Lesson Plans: January 2014

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Hello, January. Here is what we’re up to.

Vincent, 12 years old, grade 6: Vincent will begin the new year with a block on geometry that will include both geometric drawing and history. I am using Melisa Nielsen’s geometry curriculum for grades 5-7 as my guide and I have found it to be exactly what I need. Melisa and I really gel when it comes to math. I highly (highly) recommend her math book for grades 1-5, especially if you are coming to Waldorf late. Her geometry book continues where her math book leaves off with the same simple clarity and full-scale lessons. I am starting Vincent with the Grade 5 lessons, as I think they provide a solid foundation, not to mention they will be challenging enough for both of us. To augment this practical and artistic study, we are also going to read the illuminating String, Straightedge and Shadow by Julia E. Diggins. This is a fascinating book about the philosophical foundations of mathematics in general and geometry in specific and also a wonderful continuation of The Library at Alexandria by Kelly Trumble that we read back in the fall with Rome.

Jude, 8 years old, grade 2: Jude will be exploring geometry as well, using Eric Fairman’s excellent guide Path of Discovery: Volume Two. I remember perusing this book back in the summer when I was doing my initial planning. I kept checking the cover to make sure what I was reading was really for a second grader. It was, and a lot of the same concepts are echoed in Donna Simmons’ Second Grade Mathematics as well. In addition to drawing the circle, square and triangle, we will also freehand an octagon and a hexagon. We will explore how triangles and squares relate, which will lead into a lesson on square and triangular numbers. The afternoons will find us all listening to the second book of the Little House series, Little House on the Prairie. This has become a tradition to start the new year with the Ingalls family. I buy the audio cds and we periodically revisit them throughout the year. (I think we listened to Little House in the Big Woods about five times last year.) We have gotten away from afternoon storytime and I am looking forward to having this quiet, intentional hour to sit, listen and sip tea.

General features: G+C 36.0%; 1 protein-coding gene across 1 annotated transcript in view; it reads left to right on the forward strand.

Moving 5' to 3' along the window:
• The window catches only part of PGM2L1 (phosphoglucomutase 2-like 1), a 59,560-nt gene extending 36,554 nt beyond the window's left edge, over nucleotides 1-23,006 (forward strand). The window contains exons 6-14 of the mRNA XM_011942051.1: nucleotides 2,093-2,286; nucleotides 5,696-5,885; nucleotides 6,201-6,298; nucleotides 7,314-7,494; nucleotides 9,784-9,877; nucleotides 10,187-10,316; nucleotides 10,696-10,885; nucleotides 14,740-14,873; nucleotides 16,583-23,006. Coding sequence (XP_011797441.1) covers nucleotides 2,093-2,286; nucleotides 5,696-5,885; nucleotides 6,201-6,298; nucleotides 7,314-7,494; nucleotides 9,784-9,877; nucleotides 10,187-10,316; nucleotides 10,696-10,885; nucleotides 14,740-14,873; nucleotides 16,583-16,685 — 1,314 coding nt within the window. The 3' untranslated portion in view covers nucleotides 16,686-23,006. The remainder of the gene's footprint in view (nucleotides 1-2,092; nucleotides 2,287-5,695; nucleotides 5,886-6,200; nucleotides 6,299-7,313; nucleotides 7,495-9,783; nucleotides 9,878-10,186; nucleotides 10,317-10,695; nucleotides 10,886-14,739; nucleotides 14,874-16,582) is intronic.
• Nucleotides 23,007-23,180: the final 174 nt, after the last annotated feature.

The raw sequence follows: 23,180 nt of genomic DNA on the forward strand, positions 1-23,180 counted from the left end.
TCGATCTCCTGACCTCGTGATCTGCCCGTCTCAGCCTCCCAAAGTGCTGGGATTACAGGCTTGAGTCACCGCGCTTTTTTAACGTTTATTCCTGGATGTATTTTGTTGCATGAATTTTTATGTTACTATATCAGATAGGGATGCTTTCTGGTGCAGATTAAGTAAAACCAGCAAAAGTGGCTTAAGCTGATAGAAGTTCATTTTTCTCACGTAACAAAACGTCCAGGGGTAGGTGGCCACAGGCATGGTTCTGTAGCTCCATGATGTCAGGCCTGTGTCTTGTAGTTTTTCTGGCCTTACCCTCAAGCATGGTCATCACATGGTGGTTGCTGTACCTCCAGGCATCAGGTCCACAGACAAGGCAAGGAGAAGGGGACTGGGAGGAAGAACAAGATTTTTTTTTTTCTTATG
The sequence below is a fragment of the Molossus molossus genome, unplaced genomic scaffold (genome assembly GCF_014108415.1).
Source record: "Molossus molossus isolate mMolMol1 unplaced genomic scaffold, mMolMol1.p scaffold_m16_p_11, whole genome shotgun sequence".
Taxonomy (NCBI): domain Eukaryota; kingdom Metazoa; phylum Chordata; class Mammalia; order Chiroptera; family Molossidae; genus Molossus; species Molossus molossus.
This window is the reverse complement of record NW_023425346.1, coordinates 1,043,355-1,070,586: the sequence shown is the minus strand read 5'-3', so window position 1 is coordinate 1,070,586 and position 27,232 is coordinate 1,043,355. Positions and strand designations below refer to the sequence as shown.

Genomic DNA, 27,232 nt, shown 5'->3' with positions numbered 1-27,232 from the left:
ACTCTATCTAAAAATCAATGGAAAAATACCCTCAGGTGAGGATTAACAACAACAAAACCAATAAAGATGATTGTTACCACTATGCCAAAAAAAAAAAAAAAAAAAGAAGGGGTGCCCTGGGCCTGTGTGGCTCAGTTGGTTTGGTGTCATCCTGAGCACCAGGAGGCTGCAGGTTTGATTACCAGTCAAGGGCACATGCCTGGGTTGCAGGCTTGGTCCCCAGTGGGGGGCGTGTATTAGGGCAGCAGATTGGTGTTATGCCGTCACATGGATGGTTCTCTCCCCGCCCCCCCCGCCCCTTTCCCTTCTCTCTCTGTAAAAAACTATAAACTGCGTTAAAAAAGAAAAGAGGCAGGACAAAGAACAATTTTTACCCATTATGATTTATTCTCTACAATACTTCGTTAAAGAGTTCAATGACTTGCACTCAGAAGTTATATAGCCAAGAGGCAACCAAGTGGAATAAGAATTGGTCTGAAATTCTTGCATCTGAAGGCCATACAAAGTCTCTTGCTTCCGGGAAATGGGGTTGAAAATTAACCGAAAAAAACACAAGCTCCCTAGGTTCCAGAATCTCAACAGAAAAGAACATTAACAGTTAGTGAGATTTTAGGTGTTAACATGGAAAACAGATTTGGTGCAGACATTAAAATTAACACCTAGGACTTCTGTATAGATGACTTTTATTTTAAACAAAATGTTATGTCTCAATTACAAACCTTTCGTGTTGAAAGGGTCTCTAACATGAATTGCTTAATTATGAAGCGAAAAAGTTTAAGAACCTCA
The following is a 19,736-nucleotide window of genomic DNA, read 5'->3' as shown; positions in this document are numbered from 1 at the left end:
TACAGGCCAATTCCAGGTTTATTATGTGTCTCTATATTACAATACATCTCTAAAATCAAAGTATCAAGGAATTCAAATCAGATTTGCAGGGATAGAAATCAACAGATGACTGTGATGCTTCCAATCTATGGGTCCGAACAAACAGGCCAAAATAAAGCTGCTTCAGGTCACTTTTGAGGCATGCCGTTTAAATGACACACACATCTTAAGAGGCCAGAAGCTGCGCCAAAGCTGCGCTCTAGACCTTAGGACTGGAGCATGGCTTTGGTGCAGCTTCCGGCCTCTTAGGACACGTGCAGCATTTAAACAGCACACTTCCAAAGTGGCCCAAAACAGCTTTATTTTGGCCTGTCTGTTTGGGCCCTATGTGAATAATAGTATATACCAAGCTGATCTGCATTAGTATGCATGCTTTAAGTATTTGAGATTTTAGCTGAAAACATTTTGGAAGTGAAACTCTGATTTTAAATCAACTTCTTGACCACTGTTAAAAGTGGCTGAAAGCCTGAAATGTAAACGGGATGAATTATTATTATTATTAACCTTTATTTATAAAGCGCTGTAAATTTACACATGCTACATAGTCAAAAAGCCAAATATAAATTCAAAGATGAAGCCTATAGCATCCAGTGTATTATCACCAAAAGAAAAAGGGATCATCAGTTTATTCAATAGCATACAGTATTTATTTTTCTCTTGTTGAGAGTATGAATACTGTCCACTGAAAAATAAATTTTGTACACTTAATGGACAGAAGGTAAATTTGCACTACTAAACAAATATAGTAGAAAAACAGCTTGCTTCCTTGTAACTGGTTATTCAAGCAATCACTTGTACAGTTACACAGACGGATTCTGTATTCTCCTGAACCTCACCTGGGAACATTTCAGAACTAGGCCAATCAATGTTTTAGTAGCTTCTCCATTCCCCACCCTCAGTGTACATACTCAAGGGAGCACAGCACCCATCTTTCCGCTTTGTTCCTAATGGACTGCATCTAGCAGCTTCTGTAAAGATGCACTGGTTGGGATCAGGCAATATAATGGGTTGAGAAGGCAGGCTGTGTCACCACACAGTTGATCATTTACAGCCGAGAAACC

Sheila, just about 44: January is a funny month. Usually chock-full of sweeping declarations and virtuous resolutions, it can be somewhat of a bust. Coming off December, which is always funky in some form or fashion, I usually try to start in slow this month: take stock and assess the first semester; get back to rhythm; plot out the remainder of the year. This is a lot, and yet, I normally see January as a place of prolonged paralysis. We don’t have the fresh energy that begins the new year, nor the downward momentum that kicks in around March or April. Last year, this led to serious thoughts of doubt (you can read about that here and here). Rather than staring wide-eyed at the next two months, viewing them as a dead-zone full of mental and emotional land mines, I am trying to reframe the picture and change my thinking. January and February are the fulcrum of our school year. They are a place of balanced rest. With this in the forefront of my mind, I’m going to use the next 60 days to collect my energy, make some adjustments and continue down the path. Thanks for walking with me.

6 thoughts on “Lesson Plans: January 2014